This wasn't really a matter of me being right and Mrs. Parker being wrong. I was going by what I knew and what I had been told by Ed Parker and others who were there at the time. I had no agenda. What difference does it really make who Ed Parker's first black belt was?
And except for being accurate, the controversy should never have existed. The problem is, this false information was used not just to discredit me, but more importantly, it was used to give others in America Kenpo a greater standing for claiming to be the successor to Ed Parker's system.There is no doubt that Charles Beeder is senior to James Ibrao, and all of Ed Parker's Pasadena students, but he is only senior as a big brother, not in rank. That applies to all of Ed Parker's BYU students. But who were Ed Parker's BYU students?
That presents an interesting question on seniority. Let's say Ed Parker gave a seminar while at BYU, would those who attended the seminar be senior students? The answer is obviously, no. But what about those students who took the BYU law enforcement course Ed Parker taught? Would they be senior students? Professor Chow gave me an insight on how this worked in an interesting way.
Most people don't know that Professor Chow was the first martial artist to teach self defense to the Honolulu police department. This was something he was proud of. Kip Kiphunna was one of Emperado's students who had trained with Ed Parker at BYU, along with his good friend Tom Loura, who was a Thomas Young student. They introduced me to Professor Chow when I first went to Hawaii in 1959. Not long after I began training with Professor Chow, he asked me about the people Parker had worked out with at BYU. I told him about the ones I had met when they came to Ed's Pasadena studio shortly after I began training with Parker, and then I mentioned that Ed had taught the Sheriffs in Utah while he was at BYU. The next day, Chow showed me a letter Ed Parker had written him in December 1956, where he asked permission of Professor Chow to teach Kenpo in California.
The letter was interesting for many reasons. First, there was no mention of Ed Parker and Chow having agreed that Ed would open Kenpo schools on the Mainland after he graduated BYU, as Ed would later claim. To the contrary, Ed apologized for not being able to return to Hawaii to continue his training with Chow. Next, Ed mentioned that he had practiced with only Island boys at BYU and that Professor Chow would be proud to know that like Professor Chow, who was the first to teach the Honolulu police, he, (Ed Parker) was the first to teach Professor Chow's Kenpo to the police in Utah.
NOTE: Ed Parker would later claim that he and Chow had planned on opening Kenpo schools on the mainland when Ed returned to BYU in 1954. However, in Ed Parker's Inside Elvis Rampart House 1978 on page 25 Ed Parker says nothing about any plan to open Kenpo school, instead he writes:
Chow was a humble man, and I'm sure he let me read the letter so he would not have to tell me about being the first to teach the Honolulu Police. I and asked him about this, and I could see the pride he had in this. From that time on whenever there was any person who did not know Chow, I would always embarrass Chow by telling the person that Chow was the first to teach self defense to the Honolulu police. He would hang his head slightly and move it from side to side, but I knew it was his way of showing pride through humility.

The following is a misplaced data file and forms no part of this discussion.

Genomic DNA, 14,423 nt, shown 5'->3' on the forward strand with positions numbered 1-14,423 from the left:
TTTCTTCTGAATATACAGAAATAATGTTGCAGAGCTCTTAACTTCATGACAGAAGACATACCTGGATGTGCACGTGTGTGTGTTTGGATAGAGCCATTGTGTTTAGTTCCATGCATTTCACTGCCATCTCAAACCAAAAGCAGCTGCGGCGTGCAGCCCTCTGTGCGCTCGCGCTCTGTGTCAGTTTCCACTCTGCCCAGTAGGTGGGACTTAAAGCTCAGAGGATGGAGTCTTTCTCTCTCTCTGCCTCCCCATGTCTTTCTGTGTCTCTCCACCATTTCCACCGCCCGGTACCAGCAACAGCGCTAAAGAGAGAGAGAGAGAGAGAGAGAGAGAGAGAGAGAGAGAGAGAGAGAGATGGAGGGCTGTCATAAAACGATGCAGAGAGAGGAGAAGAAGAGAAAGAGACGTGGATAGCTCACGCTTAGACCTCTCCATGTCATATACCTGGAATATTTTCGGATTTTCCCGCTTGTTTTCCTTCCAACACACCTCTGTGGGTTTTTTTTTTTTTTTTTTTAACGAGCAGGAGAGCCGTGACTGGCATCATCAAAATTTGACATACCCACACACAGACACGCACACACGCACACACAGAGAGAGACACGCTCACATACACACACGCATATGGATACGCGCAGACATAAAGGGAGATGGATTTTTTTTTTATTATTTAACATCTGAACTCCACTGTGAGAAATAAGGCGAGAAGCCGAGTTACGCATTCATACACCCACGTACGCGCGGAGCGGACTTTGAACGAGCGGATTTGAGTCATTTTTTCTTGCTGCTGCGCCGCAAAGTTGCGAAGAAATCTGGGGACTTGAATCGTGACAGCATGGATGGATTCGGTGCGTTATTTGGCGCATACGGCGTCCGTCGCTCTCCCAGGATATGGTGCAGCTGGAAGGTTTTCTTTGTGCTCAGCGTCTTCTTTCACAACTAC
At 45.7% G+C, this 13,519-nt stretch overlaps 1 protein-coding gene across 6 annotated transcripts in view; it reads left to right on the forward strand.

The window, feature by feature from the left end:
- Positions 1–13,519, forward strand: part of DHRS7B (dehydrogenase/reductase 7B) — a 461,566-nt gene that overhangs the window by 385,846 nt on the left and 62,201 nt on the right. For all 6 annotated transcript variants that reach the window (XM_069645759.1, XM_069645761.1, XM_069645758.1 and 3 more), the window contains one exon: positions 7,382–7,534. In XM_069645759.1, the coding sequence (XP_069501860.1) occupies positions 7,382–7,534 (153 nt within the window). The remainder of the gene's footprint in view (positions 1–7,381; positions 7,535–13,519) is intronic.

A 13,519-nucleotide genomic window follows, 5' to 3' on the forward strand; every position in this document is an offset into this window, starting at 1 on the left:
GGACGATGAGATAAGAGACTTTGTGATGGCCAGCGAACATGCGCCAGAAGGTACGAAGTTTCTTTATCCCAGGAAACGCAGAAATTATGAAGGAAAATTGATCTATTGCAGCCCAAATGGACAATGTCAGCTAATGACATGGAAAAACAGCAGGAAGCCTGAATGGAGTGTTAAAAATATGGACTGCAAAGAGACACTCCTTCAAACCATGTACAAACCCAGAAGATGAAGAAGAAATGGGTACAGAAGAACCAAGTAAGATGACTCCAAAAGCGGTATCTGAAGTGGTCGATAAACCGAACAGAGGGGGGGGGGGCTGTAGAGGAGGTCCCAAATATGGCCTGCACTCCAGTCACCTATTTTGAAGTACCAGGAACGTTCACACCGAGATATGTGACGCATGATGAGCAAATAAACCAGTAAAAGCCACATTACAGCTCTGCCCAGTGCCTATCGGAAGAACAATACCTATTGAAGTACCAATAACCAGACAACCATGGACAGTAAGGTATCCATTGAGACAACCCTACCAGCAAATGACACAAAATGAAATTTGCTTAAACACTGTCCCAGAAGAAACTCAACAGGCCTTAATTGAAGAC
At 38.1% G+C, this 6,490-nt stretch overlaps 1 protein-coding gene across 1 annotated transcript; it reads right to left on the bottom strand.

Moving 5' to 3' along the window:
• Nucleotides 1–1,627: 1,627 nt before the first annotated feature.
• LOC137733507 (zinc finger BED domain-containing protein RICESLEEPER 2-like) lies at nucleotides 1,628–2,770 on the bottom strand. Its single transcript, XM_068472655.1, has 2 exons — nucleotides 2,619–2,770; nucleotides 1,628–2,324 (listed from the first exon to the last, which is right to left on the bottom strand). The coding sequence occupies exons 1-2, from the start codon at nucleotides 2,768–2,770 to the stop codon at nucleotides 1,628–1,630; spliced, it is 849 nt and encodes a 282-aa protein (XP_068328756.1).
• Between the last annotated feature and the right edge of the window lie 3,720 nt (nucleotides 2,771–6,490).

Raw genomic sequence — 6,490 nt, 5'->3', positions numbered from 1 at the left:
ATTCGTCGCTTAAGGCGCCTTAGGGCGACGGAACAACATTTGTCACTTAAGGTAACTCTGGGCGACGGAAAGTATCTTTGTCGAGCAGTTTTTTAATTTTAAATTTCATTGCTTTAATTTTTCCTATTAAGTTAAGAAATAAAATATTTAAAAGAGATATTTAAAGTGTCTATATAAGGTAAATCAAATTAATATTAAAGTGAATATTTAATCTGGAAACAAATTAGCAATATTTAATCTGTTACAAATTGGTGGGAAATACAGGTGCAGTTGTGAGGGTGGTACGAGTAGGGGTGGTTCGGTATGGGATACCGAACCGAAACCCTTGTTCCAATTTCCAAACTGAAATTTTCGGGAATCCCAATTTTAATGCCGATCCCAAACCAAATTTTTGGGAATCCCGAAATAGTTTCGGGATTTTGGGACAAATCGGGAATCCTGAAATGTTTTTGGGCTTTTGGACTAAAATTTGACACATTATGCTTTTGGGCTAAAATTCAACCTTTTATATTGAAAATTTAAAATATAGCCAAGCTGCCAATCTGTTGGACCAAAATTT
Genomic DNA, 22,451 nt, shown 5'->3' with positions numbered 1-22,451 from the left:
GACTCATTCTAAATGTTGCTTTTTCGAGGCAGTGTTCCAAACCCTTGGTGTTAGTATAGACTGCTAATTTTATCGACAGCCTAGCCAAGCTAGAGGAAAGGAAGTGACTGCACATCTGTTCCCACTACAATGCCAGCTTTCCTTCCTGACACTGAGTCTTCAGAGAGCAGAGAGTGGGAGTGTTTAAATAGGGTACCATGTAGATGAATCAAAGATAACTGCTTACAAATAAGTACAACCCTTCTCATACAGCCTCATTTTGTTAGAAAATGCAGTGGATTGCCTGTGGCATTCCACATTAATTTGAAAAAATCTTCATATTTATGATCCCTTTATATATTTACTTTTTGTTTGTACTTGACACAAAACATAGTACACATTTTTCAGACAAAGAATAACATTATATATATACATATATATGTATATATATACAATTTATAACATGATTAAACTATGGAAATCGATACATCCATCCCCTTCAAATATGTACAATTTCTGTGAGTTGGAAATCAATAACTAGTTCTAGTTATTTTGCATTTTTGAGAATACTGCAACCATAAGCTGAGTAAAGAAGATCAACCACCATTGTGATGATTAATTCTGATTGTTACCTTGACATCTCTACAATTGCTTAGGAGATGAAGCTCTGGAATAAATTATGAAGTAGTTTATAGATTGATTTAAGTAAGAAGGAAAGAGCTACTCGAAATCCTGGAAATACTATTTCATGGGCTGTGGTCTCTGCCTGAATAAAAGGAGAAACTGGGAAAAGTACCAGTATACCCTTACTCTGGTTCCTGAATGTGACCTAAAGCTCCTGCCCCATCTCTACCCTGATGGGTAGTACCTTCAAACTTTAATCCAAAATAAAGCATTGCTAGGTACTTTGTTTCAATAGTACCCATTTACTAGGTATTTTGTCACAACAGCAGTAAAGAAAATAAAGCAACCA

I'll come back to this because it is what deals with seniority, but the letter went on to say that because of the experience Ed Parker gained teaching the college course at BYU, he would like to open a school in Pasadena. It was written in December 1956. What Ed did not say, and what I did not know at the time, was he had already opened the school in September, and as I would find out when I got the KKAA records, Ben Otake had already been promoted to Gokyu when the letter was written. He also mentioned that if the school was successful he would bring Professor Chow to the Mainland to test their students, because Ed was saying it would really be Professor Chow's school Ed would be running.
Chow had shown the letter to Sonny Emperado, and it was Sonny who convinced Chow to allow Parker to open the school, so Chow gave Ed permission about three months later. When I read the letter again in 1961 I found other interesting things that are not relevant here.
What does this have to do with seniority? I asked Professor Chow if he had many police as students. He told me he taught many, but only three had become his students. The police he taught at the police station were not his students, only the three who came to study with him were his students. These were the only three of the many police Chow taught who were seniors. He later introduced me to one of them, Jack Manahoa, as my big brother. A couple of months later I met one of Chow's students who had begun training with Chow about three months before I came to Hawaii. I asked Chow if I was his big brother because I had begun training two years earlier. He said, no, I was the student's little brother; that my training with Parker only made me a big brother for Ed Parker's students.
What this means is the students Ed Parker taught through the BYU law enforcement course would not be his students, unless they also trained with him outside the BYU course, as Charles Beeder did. And of course, any students Ed had taught outside the BYU course would be senior students. This would also include Mills Crenshaw whom Ed Parker said was one of his BYU students. We accept this on its face, but Ed Parker never told me or my brothers anything about Mills Crenshaw except that he was one of his BYU students. His name is nowhere to be found in the KKAA records and I never heard of him or his school in Salt Lake City until August 1963. Mills Crenshaw would, like Charles Beeder, be a senior "big brother" to all of Ed Parker's Pasadena students. As for rank seniority, those Utah students never held rank in the KKAA, and therefore have no rank seniority over anyone who was promoted to any rank in the KKAA.